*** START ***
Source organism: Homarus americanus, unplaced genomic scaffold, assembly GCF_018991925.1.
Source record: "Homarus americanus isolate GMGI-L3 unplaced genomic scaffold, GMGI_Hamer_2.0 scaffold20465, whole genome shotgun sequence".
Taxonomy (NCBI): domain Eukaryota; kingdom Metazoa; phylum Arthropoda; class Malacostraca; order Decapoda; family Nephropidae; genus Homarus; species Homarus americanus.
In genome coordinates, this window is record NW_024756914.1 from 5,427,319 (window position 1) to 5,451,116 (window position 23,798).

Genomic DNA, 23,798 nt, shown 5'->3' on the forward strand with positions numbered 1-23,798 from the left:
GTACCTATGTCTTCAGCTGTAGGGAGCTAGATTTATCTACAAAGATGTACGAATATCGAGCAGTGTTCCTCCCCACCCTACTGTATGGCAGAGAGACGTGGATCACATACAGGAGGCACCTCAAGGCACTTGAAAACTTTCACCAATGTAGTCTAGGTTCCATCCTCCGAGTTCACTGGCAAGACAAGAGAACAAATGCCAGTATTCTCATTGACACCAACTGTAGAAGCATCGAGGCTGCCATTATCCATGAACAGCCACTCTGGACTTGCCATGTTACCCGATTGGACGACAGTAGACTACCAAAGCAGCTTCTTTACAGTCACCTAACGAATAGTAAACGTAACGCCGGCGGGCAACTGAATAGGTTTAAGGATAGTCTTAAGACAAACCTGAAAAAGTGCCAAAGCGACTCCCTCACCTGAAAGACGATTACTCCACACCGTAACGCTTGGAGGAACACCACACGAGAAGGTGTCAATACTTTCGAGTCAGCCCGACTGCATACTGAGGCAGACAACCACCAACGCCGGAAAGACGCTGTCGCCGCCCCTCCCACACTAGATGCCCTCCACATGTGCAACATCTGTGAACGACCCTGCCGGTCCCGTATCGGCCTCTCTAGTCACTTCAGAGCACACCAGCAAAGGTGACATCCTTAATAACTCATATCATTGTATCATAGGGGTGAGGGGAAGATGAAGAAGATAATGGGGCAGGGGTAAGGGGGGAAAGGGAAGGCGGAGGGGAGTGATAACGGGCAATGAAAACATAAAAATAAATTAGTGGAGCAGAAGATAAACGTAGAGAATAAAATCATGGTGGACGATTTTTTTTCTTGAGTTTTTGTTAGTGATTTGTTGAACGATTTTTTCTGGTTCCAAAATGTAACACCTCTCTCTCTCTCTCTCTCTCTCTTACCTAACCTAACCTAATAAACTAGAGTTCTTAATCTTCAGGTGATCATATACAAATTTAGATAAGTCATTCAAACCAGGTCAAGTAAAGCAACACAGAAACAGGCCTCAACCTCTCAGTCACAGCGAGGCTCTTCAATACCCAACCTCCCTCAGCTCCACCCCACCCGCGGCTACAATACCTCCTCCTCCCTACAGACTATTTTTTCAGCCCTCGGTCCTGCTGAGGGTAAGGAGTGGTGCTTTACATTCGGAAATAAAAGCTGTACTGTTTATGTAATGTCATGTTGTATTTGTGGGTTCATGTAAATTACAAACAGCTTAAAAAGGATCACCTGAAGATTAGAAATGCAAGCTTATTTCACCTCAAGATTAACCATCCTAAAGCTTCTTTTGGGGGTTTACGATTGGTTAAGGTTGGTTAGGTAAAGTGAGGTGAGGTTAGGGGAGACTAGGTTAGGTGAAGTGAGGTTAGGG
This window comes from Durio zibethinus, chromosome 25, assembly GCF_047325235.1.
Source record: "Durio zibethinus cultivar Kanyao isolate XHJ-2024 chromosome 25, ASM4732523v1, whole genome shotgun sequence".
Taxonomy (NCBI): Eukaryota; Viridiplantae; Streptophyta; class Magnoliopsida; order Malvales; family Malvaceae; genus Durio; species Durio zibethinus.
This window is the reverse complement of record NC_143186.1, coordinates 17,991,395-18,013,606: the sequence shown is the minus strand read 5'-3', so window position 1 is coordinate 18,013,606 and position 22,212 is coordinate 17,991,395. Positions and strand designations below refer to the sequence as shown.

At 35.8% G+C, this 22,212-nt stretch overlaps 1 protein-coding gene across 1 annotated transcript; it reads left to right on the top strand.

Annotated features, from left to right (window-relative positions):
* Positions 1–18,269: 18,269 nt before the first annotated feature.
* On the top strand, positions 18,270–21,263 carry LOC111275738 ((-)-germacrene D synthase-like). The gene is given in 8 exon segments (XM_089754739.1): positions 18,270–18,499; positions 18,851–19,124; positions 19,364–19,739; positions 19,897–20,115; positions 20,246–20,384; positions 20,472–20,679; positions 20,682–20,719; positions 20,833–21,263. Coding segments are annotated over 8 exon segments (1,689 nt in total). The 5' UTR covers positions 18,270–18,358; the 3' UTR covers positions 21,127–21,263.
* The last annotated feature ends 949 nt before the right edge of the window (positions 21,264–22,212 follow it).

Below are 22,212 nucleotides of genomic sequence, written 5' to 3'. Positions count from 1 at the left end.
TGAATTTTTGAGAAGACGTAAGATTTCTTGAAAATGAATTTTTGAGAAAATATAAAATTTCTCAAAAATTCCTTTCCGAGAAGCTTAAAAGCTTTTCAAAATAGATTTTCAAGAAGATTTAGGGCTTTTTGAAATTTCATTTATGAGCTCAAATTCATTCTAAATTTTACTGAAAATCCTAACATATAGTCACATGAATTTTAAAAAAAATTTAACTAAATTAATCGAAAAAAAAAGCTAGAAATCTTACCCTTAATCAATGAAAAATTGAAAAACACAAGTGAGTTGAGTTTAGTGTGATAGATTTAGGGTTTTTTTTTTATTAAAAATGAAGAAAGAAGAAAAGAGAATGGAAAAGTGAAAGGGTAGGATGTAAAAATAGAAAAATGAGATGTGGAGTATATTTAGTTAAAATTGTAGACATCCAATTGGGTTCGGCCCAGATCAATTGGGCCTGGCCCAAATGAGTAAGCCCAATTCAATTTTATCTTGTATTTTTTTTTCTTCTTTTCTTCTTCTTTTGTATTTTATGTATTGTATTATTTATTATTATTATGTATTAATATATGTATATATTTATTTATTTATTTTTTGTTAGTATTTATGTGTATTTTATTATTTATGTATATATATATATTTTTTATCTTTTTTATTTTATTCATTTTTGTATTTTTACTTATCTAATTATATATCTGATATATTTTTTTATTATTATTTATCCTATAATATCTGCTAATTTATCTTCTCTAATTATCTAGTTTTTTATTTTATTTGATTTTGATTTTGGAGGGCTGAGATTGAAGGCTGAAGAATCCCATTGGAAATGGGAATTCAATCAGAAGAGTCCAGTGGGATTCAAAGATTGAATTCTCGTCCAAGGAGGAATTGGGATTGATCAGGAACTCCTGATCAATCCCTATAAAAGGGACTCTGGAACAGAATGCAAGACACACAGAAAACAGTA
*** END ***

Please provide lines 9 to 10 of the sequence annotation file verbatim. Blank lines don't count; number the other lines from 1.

Taxonomy (NCBI): Eukaryota; Viridiplantae; Streptophyta; class Magnoliopsida; order Malvales; family Malvaceae; genus Durio; species Durio zibethinus.
This window is the reverse complement of record NC_143186.1, coordinates 17,991,395-18,013,606: the sequence shown is the minus strand read 5'-3', so window position 1 is coordinate 18,013,606 and position 22,212 is coordinate 17,991,395. Positions and strand designations below refer to the sequence as shown.